One of the most important ways that we can and must support a woman’s decision-making is to ensure that abortion is not only legal, but affordable and meaningfully accessible for every woman who needs this care.

I ask each of you to join me in saying to Beatriz, and to every woman, no matter her circumstance or where she lives: I support you. Yo te apoyo.

Today, tomorrow, and until we have achieved salud, dignidad, y justicia for all.

Thank you.


*Exit poll results found that about two-thirds of Hispanics (66 percent) said that abortion should be legal, while 28 percent disagreed. Among all voters, a somewhat smaller majority (59 percent) would allow legal abortions, while 37 percent were opposed. Click here for more information.

Commentary Law and Policy

Today We Celebrate; Tomorrow We Fight

Nan Little Kirkpatrick

The fight against the Texas abortion clinic shutdown law was brought to us, and we fought it. But we’re going to continue bringing the fight for true reproductive justice to our communities.

Last week, the Supreme Court of the United States upheld the right to an abortion when it struck down two provisions of the Texas abortion law known as HB 2. Texas abortion rights advocates, including myself, have waited three long and emotional years for this moment, and honestly it still hasn’t quite sunk in. Had the Court decided differently, we would’ve seen abortion access further devastated in our own state, and other states would’ve fallen like dominoes as well.

But on Tuesday, when we woke up from our celebrations, Texas still had less than half the clinics we had when HB 2 passed in 2013. People in areas like the Panhandle, where Texas Equal Access (TEA) Fund used to fund people going to clinics in Lubbock, Abilene, San Angelo, and Midland, still have no clinics, and people there are still hundreds of miles from abortion care. Former TEA Fund Executive Director Merritt Tierce wrote about her anger over what this law did to people seeking abortion in Texas in the last three years, and the truth is, the law will continue to hinder access for a very long time.

Immediately following the ruling, the question on everyone’s lips was: “How long until we see clinics reopening in underserved areas?” The answer is that we don’t know. We know that it will take time and money for those interested in restoring access to find facilities, make those facilities operational, and re-staff in communities that have been without clinics now for years. It’s not as easy as flipping a switch.

Texas abortion funds TEA Fund and Lilith Fund took up the fight against HB 2 because laws like this are highly discriminatory against the people we’ve long servedlow-income people in Texas. HB 2 so devastated access in our state that after the passage of the law, a new procedural fund came online in El Paso, the West Fund, and practical support funds and organizations Fund Texas Choice, the Clinic Access Support Network, the Bridge Collective, the Cicada Collective, and the La Frontera Fund started quickly coming online or increasing their service capacity to help people with travel and lodging.

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Into the void of access rushed abortion advocates to fill the need, showing the power of organizing in the face of such reproductive oppression. Still, this system of mostly volunteer-led organizations figuring out how to cover the costs of thousands of people in Texas seeking care is a far cry from what we truly want: true reproductive justice for all people in the form of economic, racial, and gender justice.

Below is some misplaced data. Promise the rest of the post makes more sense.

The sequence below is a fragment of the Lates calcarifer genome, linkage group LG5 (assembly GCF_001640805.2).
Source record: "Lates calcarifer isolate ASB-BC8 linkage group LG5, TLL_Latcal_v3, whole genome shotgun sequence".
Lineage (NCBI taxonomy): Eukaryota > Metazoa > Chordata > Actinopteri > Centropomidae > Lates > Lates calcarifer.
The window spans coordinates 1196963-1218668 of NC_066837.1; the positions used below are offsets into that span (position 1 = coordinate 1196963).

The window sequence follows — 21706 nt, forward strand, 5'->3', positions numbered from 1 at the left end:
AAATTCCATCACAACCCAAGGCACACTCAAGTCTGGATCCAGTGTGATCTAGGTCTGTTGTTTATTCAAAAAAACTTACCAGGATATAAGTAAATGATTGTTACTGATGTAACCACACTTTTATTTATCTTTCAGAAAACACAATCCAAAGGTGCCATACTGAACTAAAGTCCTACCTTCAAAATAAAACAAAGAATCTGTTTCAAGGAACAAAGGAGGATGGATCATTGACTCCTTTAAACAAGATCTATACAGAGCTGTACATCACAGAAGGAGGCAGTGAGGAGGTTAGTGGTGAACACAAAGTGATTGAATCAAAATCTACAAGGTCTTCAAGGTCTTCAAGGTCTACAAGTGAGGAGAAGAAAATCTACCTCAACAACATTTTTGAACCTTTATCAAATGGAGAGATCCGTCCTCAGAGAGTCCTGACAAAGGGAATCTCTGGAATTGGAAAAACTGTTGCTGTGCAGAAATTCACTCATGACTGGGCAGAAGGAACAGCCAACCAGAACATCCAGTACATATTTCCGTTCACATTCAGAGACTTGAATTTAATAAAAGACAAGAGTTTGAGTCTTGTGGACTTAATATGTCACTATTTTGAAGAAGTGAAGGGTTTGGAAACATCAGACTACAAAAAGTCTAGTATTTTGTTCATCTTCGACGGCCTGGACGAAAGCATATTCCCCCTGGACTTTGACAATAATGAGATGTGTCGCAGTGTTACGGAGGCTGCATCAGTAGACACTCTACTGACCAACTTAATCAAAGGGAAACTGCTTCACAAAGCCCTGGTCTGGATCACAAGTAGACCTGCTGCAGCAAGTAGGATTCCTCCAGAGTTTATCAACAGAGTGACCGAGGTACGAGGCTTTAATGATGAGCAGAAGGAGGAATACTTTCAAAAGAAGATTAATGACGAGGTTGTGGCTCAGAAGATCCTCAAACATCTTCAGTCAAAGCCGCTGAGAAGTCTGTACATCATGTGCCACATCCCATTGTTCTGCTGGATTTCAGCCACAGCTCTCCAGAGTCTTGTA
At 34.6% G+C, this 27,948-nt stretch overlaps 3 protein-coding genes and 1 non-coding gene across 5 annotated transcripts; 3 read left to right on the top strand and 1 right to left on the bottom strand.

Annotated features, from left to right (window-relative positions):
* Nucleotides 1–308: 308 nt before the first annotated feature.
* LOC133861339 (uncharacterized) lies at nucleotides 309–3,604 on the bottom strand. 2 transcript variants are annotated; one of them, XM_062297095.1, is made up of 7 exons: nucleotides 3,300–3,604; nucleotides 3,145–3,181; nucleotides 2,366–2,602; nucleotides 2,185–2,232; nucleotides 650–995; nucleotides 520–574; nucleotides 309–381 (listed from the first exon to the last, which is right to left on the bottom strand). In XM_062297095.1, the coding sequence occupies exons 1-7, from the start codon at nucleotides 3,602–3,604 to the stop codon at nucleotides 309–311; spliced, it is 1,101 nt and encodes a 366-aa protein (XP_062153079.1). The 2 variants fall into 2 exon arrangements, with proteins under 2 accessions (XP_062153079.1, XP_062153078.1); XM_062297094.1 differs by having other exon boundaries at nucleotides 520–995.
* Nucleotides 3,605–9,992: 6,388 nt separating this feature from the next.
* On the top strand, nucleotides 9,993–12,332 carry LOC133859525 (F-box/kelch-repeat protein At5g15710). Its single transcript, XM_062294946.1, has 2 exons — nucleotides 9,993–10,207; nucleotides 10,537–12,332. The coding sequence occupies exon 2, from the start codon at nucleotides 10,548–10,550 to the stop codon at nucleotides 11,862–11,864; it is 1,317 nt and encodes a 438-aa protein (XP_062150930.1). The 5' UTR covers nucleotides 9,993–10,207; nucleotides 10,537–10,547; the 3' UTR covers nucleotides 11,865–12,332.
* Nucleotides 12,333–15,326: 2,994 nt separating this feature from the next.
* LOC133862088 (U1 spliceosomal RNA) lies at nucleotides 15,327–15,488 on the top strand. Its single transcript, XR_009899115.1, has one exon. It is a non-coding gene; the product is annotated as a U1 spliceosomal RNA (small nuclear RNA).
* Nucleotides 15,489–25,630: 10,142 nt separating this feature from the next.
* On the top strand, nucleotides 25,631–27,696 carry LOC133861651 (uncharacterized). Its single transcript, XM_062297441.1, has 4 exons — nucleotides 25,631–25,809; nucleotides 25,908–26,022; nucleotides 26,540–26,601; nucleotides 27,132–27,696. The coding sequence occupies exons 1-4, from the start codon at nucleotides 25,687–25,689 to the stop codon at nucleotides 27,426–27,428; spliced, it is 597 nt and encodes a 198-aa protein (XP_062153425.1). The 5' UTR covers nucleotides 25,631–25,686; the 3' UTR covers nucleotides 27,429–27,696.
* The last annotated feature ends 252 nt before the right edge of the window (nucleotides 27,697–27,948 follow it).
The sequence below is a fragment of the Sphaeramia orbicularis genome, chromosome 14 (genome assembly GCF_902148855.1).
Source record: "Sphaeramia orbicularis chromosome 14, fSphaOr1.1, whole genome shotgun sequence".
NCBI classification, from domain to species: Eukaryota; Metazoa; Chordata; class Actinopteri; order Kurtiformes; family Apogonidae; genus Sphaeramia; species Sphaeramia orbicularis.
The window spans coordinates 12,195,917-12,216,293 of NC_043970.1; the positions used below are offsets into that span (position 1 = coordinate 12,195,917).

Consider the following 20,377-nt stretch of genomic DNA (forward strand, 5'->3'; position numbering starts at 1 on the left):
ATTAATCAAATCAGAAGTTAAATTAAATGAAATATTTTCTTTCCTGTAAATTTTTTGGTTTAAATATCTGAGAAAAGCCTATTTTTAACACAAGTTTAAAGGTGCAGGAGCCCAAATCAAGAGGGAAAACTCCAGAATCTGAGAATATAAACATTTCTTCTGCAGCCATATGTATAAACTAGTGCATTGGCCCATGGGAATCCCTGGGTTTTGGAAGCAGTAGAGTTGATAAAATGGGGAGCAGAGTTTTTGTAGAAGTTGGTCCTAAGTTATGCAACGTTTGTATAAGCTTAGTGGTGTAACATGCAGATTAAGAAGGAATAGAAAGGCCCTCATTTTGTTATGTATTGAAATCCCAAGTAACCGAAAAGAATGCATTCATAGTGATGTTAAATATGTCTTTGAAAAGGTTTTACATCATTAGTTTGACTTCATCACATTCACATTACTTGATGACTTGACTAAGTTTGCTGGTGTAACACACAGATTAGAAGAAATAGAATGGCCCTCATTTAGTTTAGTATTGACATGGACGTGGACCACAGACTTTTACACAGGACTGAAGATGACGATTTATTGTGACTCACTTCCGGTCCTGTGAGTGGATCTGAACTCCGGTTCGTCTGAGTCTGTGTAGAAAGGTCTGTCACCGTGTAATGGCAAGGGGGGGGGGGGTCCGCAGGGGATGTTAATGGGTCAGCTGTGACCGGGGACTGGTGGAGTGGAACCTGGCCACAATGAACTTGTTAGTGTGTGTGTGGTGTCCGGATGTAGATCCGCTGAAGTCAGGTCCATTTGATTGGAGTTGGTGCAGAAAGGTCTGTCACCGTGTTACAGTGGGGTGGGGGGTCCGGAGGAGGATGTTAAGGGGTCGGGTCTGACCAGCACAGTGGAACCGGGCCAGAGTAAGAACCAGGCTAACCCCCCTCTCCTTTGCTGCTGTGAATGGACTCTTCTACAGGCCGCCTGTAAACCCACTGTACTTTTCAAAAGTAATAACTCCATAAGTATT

There is so much left to do. TEA Fund has existed since 2005, long before HB 2 was even a gleam in some Texas lawmaker’s eye. We exist because we live in a state where there is no Medicaid funding for abortion access, and, even if there were, hardly anyone can access Medicaid in Texas anyway. We exist because of the huge disparities in economic opportunity in our state, disparities that especially highlight racial injustice. There are neighborhoods in the southern sector of Dallas where the population is about 98 percent Black and Latino and the median income is around $15,659, far below the state average of $53,035, while all the Dallas neighborhoods with median incomes over $150,000 are 85 percent or more white.

TEA Fund exists because many people still do not see the links between reproductive oppression, lack of health-care access more generally, and economic and racial oppression. We exist because of the Hyde Amendment, and we continue to work to see it removed. These are big, long-term battles, and TEA Fund and abortion funds are in these struggles alongside groups working against economic and racial oppression.

The fight against the Texas abortion clinic shutdown law was brought to us, and we fought it. But we’re going to continue bringing the fight for true reproductive justice to our communities, because we will only be able to say we truly won when people have complete equitable access to abortion and all forms of health care and security.

We needed this win, and there is no reason to discount the win. I am also so very proud of TEA Fund and our colleagues in this fight, as we have strengthened our own relationships with each other in the wake of the clinic closures so that we might better serve our various Texas communities. But what we need is for people to remain in this fight with us, because this win is just a beginning.

Commentary Sexual Health

‘Not the Enemy, But the Answer’: Elevating the Voices of Black Women Living With HIV

Dazon Dixon Diallo

National HIV Testing Day is June 27. But for longtime advocates, ensuring that the women most affected by the epidemic can get and influence care and policy is the work of many years.

I met Juanita Williams in the mid-1980s. She was the first client at SisterLove, the then-new Atlanta nonprofit I founded for women living with AIDS.